On the heels of Arkansas and North Dakota comes Kansas. The Kansas House is attempting to pass its own version of a heartbeat bill – a law that typically bans all abortions (except for situations where the mother’s life is at risk) once a fetal heartbeat is detected.
Arkansas’s version drew the line at twelve weeks, though Senate sponsor Jason Rapert originally tried to draw it at the more accurate six weeks. North Dakota’s line is six weeks, and this is where Kansas may draw it as well. LifeSiteNews reports that Kansas’s version of the law would take a very tailored approach:
David F. Forte, a highly esteemed Professor of Law at Cleveland State University who carefully crafted the legislation to withstand a Constitutional challenge, addressed the House Federal and State Affairs committee on Tuesday.
He explained that once a fetal heartbeat is detected, 97% of those babies will survive to term. Fetal heartbeat is a better indicator of survivability than the difficult to determine standard of viability since the heartbeat happens at a set time in pregnancy at around 5-6 weeks gestation.
Scientifically, an unborn child’s heart begins to beat at 21 or 22 days after fertilization (which is equivalent to five weeks’ gestational age). Ultrasounds can detect the heartbeat very soon after it begins – hence the result of most heartbeat bills having a six-week standard.
Many people do not realize how early a unborn child’s heart beats. And therefore, many women are persuaded to choose early abortions when abortion clinics inform them that the baby is simply a “product of conception,” “tissue,” “a blob,” or just “potential life.” Nothing could be farther from the truth, and women deserve to be fully educated on and exposed to the humanity of their unborn children.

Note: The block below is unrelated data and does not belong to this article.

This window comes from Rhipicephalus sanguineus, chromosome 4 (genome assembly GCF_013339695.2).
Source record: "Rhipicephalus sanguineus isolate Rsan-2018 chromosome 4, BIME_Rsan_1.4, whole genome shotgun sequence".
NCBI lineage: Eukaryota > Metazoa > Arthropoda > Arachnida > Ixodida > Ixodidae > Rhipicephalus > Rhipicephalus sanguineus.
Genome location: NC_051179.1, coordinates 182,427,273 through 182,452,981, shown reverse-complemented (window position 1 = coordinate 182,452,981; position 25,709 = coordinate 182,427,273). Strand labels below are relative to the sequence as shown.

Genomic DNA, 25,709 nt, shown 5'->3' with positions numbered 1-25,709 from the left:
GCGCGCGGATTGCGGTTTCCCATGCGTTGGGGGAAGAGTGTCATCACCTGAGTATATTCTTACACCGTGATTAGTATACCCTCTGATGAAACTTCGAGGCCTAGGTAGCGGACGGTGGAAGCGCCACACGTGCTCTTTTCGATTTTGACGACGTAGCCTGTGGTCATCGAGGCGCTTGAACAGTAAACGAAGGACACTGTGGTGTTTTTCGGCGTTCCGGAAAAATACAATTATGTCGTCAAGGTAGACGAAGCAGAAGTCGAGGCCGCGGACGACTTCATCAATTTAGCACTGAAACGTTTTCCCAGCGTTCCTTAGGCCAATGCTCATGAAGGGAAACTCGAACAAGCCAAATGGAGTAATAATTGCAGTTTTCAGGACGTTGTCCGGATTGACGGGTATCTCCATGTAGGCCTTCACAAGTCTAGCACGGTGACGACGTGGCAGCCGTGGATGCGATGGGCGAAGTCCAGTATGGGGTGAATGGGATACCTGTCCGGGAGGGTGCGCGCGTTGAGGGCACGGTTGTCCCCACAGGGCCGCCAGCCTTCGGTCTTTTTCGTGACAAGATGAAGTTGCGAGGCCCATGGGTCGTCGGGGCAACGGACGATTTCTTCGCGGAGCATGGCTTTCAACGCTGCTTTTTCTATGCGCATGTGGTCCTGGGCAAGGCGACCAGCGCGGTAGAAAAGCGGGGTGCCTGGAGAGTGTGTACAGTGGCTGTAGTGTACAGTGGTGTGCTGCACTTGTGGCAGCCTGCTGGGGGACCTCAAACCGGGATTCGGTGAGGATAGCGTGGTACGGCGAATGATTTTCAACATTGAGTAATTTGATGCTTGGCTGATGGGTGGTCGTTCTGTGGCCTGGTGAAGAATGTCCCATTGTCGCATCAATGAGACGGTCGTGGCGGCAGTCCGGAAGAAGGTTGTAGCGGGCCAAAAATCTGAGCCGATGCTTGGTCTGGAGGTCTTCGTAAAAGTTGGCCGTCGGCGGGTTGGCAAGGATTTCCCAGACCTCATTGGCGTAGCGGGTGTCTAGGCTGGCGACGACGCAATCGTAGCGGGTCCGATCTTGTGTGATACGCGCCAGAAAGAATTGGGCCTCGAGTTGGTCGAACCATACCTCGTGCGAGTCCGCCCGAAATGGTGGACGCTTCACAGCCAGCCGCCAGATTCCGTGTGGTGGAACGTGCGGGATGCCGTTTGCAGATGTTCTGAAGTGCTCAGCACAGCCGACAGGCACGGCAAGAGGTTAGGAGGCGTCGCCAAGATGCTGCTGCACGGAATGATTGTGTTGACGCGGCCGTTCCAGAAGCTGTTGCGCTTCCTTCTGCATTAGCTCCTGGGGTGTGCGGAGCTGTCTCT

Kari Jucksch Martin, an ultrasound technician, shares her experiences:
I do ultrasounds for a Pregnancy Center and love my job. I see the look on the faces of young ladies when they think they want an abortion and then see that the little life inside them is moving and the tiny heart is beating, and then the tears fall….. priceless!
Heartbeat bills come full circle. Not only do they assert that a heartbeat demonstrates humanity, but they recognize that humanity in law and forbid the killing of living human beings. As many have asked, if we use the lack of a heartbeat to prove death, why does the presence of a heartbeat not unequivocally prove life?
For decades, science has recognized the moment of fertilization as the moment that a new, unique human life comes into being. This is the standard that our laws ought to aim for, but in the meantime, heartbeat bills are going a long way to getting us closer to protecting all human life.
For more information, you can read the proposed bill, Kansas HB 2324, here.